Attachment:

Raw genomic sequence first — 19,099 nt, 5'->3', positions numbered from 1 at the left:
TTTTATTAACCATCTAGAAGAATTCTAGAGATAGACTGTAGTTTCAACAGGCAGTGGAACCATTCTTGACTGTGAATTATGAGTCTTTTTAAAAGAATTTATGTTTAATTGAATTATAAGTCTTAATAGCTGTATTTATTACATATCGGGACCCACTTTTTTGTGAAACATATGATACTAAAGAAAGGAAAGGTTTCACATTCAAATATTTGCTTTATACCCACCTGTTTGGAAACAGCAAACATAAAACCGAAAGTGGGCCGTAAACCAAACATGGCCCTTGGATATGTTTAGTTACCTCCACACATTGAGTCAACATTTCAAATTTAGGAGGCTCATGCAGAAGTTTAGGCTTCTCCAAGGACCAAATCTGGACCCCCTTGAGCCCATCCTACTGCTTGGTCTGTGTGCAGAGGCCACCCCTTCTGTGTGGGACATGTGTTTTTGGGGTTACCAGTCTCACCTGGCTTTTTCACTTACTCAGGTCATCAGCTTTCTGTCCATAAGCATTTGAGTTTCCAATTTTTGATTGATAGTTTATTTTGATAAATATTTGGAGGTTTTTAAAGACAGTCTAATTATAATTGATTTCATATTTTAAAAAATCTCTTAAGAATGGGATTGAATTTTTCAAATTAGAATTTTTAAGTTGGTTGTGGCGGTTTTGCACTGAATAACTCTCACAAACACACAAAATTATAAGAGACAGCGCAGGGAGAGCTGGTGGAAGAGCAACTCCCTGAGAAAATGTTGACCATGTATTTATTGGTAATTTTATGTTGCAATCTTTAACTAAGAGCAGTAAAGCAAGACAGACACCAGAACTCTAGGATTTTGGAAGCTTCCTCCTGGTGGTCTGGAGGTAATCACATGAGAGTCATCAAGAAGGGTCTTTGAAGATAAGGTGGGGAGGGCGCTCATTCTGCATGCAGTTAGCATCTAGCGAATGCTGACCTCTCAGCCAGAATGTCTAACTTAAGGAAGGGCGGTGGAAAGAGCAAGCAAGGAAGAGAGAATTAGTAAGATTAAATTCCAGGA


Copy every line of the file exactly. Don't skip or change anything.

Raw genomic sequence first — 19,099 nt, 5'->3', positions numbered from 1 at the left:
TTTTATTAACCATCTAGAAGAATTCTAGAGATAGACTGTAGTTTCAACAGGCAGTGGAACCATTCTTGACTGTGAATTATGAGTCTTTTTAAAAGAATTTATGTTTAATTGAATTATAAGTCTTAATAGCTGTATTTATTACATATCGGGACCCACTTTTTTGTGAAACATATGATACTAAAGAAAGGAAAGGTTTCACATTCAAATATTTGCTTTATACCCACCTGTTTGGAAACAGCAAACATAAAACCGAAAGTGGGCCGTAAACCAAACATGGCCCTTGGATATGTTTAGTTACCTCCACACATTGAGTCAACATTTCAAATTTAGGAGGCTCATGCAGAAGTTTAGGCTTCTCCAAGGACCAAATCTGGACCCCCTTGAGCCCATCCTACTGCTTGGTCTGTGTGCAGAGGCCACCCCTTCTGTGTGGGACATGTGTTTTTGGGGTTACCAGTCTCACCTGGCTTTTTCACTTACTCAGGTCATCAGCTTTCTGTCCATAAGCATTTGAGTTTCCAATTTTTGATTGATAGTTTATTTTGATAAATATTTGGAGGTTTTTAAAGACAGTCTAATTATAATTGATTTCATATTTTAAAAAATCTCTTAAGAATGGGATTGAATTTTTCAAATTAGAATTTTTAAGTTGGTTGTGGCGGTTTTGCACTGAATAACTCTCACAAACACACAAAATTATAAGAGACAGCGCAGGGAGAGCTGGTGGAAGAGCAACTCCCTGAGAAAATGTTGACCATGTATTTATTGGTAATTTTATGTTGCAATCTTTAACTAAGAGCAGTAAAGCAAGACAGACACCAGAACTCTAGGATTTTGGAAGCTTCCTCCTGGTGGTCTGGAGGTAATCACATGAGAGTCATCAAGAAGGGTCTTTGAAGATAAGGTGGGGAGGGCGCTCATTCTGCATGCAGTTAGCATCTAGCGAATGCTGACCTCTCAGCCAGAATGTCTAACTTAAGGAAGGGCGGTGGAAAGAGCAAGCAAGGAAGAGAGAATTAGTAAGATTAAATTCCAGGA